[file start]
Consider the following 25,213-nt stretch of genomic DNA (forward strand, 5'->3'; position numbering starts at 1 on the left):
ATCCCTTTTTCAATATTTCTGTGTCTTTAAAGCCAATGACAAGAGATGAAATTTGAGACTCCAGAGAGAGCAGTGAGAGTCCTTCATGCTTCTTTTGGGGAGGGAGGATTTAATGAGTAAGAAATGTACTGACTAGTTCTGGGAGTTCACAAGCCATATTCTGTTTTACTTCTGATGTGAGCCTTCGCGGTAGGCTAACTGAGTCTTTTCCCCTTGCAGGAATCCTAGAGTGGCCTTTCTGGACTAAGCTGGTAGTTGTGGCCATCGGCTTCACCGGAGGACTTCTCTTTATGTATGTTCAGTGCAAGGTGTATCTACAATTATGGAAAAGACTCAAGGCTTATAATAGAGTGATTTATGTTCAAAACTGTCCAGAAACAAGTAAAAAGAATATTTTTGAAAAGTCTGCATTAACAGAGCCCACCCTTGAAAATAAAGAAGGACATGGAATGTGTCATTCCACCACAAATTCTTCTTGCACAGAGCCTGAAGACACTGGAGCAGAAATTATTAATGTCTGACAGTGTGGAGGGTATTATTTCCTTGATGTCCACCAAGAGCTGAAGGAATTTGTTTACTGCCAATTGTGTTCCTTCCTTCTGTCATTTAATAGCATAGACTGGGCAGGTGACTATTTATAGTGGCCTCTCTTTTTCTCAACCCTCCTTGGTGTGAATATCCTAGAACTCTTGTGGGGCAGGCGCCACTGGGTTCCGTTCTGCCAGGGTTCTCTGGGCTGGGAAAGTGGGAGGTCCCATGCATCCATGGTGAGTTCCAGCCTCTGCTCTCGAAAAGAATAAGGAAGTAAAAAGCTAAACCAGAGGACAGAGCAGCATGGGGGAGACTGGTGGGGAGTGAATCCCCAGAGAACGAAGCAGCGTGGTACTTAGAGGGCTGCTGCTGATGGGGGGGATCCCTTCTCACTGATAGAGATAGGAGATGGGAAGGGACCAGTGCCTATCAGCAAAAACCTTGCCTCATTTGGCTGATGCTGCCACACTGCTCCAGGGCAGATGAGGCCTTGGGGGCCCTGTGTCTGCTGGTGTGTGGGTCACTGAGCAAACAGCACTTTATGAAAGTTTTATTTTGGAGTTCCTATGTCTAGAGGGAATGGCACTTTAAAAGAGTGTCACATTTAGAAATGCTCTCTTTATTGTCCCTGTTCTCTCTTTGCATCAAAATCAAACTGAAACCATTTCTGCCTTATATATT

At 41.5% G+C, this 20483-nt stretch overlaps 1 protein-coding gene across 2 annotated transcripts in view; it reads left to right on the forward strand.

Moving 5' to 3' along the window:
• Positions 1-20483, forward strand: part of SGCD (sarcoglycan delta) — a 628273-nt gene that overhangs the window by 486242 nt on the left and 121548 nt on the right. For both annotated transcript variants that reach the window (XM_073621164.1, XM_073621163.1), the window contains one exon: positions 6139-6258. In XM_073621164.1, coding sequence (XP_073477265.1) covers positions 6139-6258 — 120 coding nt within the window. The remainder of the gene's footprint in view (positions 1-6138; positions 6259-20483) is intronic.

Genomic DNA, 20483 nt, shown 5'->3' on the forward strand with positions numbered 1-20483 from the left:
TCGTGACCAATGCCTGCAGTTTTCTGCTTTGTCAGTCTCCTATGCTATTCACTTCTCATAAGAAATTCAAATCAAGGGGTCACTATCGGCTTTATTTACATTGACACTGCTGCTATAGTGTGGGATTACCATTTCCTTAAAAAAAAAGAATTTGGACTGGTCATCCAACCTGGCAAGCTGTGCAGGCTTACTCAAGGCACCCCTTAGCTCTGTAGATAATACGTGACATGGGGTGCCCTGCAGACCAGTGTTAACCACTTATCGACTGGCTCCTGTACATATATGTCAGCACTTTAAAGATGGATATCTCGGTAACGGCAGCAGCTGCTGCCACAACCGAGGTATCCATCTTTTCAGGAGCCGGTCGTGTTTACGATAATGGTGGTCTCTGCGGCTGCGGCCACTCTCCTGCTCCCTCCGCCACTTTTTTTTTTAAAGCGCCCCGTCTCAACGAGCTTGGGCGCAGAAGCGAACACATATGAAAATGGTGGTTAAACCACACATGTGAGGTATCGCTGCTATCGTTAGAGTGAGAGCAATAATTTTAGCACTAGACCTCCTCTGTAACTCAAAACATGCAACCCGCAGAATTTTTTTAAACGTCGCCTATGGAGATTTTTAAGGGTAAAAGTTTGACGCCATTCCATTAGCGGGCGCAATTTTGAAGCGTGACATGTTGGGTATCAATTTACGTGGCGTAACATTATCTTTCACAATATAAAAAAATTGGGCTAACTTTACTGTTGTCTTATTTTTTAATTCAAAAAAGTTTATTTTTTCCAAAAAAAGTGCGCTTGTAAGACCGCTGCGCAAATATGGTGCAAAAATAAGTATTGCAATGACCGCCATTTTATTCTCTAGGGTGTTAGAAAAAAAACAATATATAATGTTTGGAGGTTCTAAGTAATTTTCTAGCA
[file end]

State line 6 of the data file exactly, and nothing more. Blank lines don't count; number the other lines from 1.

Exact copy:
Genomic DNA, 20483 nt, shown 5'->3' on the forward strand with positions numbered 1-20483 from the left: